Ah, for the days gone by when “politics stops at the water’s edge.” Ah, for the days gone by when New York Republicans avoided primaries. Welcome to politics 2022.
Here are some facts, observations, and heard-on-the-streets:
- In a climate where every politician is his or her own distributor of news via the internet it is probably naive to think that it will ever again be possible for American foreign policy to operate under the rule of politics stopping at the water’s edge. For history buff readers, that policy was developed by Republican Senator Arthur Vandenberg in 1948 and helped pave the way for the creation of the North Atlantic Treaty Organization.
- All presidential administrations since that time have been active supporters of NATO, except for Putin/Russia pal Donald Trump, who continues to pledge his allegiance to all that the Ruskies want. And what they want is to restore the Union of Soviet Socialist Republics, the communist autocracy that ruled with an iron fist for seven decades.
- It is expected that Republicans will criticize President Biden for what he has done or not done about Ukraine. The question for all Republican candidates is, however, do you stand with Trump and Russia on the matter of the invasion of Ukraine? Do you think Vladimir Putin is a “savvy genius?”
- Reporting from the state Republican Committee Convention on Long Island, City & State noted that state Chairman Nick “Langworthy offered a prime example of the Republican Party attempting to have things both ways – still supporting Trump while likening the state GOP to Ukrainians fighting to preserve their democracy… the cheers for Langworthy when he referenced how much better Trump would have handled this situation offered a strong indication that members of the party at large are not ready to divorce themselves from the former president – despite his closeness to Russia.”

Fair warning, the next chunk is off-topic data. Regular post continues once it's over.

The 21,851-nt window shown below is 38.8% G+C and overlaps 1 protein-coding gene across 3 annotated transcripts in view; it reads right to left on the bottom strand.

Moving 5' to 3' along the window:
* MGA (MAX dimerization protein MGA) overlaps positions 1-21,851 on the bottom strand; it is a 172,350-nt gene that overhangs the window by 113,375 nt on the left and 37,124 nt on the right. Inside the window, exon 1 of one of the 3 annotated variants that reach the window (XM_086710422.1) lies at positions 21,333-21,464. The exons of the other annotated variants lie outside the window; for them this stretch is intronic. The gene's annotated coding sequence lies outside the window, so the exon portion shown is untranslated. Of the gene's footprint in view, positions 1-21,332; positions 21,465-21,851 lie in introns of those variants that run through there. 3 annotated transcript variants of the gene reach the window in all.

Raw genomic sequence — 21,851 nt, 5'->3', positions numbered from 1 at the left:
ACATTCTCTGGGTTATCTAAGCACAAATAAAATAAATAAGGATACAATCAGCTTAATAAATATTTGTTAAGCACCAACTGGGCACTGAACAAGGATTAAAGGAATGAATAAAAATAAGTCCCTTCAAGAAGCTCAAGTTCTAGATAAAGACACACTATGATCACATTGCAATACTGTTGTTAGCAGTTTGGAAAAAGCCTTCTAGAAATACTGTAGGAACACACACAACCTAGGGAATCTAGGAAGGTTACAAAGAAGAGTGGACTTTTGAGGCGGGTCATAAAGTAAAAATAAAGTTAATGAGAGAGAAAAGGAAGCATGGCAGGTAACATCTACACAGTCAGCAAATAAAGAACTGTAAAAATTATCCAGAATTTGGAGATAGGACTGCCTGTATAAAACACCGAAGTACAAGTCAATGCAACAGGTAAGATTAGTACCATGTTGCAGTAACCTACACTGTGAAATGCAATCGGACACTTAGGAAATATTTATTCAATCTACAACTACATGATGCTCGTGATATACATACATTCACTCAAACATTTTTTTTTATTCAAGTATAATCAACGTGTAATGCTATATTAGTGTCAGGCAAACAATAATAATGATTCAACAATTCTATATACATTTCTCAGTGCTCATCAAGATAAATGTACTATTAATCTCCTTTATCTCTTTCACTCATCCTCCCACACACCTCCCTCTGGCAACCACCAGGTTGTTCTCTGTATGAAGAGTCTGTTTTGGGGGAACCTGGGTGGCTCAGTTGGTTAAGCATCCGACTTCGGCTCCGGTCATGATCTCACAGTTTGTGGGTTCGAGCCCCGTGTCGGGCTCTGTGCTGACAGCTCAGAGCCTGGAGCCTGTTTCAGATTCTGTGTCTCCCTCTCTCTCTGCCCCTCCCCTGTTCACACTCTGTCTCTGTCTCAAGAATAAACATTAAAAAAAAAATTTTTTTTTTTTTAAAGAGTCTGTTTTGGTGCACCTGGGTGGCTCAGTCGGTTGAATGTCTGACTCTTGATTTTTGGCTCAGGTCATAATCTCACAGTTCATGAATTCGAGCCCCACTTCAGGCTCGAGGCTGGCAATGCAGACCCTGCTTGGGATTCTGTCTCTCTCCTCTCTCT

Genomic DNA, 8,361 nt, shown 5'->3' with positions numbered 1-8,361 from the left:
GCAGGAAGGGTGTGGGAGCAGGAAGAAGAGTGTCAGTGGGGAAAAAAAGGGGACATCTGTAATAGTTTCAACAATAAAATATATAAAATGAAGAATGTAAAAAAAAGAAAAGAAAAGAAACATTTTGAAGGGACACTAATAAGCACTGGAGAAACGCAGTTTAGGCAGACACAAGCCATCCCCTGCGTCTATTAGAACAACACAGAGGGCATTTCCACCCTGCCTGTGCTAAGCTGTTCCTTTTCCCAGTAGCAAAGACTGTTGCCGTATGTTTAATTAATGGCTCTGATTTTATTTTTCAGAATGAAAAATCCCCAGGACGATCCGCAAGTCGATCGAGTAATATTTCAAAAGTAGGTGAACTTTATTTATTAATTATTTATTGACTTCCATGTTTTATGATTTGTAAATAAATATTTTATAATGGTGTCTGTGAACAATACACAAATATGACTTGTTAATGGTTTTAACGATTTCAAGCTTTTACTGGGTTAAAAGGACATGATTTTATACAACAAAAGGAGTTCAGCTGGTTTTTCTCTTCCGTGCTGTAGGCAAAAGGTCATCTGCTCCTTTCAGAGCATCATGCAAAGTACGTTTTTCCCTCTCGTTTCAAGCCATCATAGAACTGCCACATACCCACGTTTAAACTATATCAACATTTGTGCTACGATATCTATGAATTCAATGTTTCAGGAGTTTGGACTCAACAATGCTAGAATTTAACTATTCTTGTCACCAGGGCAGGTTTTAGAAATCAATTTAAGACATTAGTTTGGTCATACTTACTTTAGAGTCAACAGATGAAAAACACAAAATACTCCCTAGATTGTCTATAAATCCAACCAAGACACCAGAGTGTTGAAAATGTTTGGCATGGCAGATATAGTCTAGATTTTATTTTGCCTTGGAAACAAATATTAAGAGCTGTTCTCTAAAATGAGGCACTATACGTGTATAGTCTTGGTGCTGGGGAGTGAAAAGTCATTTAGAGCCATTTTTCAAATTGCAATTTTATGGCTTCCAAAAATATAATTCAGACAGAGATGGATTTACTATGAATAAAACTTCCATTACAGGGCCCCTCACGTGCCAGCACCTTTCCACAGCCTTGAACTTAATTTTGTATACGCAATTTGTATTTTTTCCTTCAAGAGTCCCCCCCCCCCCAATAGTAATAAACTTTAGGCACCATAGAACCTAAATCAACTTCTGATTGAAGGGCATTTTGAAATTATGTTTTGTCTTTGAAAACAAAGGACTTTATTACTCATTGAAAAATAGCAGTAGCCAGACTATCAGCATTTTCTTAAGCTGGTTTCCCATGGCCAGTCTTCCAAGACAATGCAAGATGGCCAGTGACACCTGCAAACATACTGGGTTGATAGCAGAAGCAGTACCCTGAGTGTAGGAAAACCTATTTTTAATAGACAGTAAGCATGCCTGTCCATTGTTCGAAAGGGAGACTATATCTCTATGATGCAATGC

- There are at the moment four Republican candidates for the new 24th congressional district that Congressman Chris Jacobs is claiming as his. Jacobs will have all the money he needs and a Trumpkin record to run on, which presents a serious obstacle to the others. How far right can a candidate run in New York State?
- Senator Rick Scott, the head of the National Republican Senatorial Committee, has presented his platform for the 2022 election. Included is a plan to make sure that the 100 million Americans who don’t pay federal income taxes should be required to do so. Scott believes that everyone must have some “skin in the game,” an interesting expression considering how badly his proposal will affect millions of people. The plan contradicts the 2017 Republican tax legislation which raised the amount of standard deductions, thereby exempting millions from federal taxes. Among those millions are senior citizens who are no longer employed, many of whom surviving with just their Social Security benefits.
- The entry of Harry Wilson at the eleventh hour into the race for governor is a major embarrassment for Republican State Chairman Nick Langworthy and pretty much the entire leadership of the state Republican and Conservative Parties. Many months ago, they anointed Congressman Lee Zeldin as their parties’ “presumptive” nominee for governor. It appears that Wilson noticed what most political people in the state have noticed, which is that (a) not many people have ever heard of Zeldin and (b) Zeldin’s association with Trump will not play well in New York.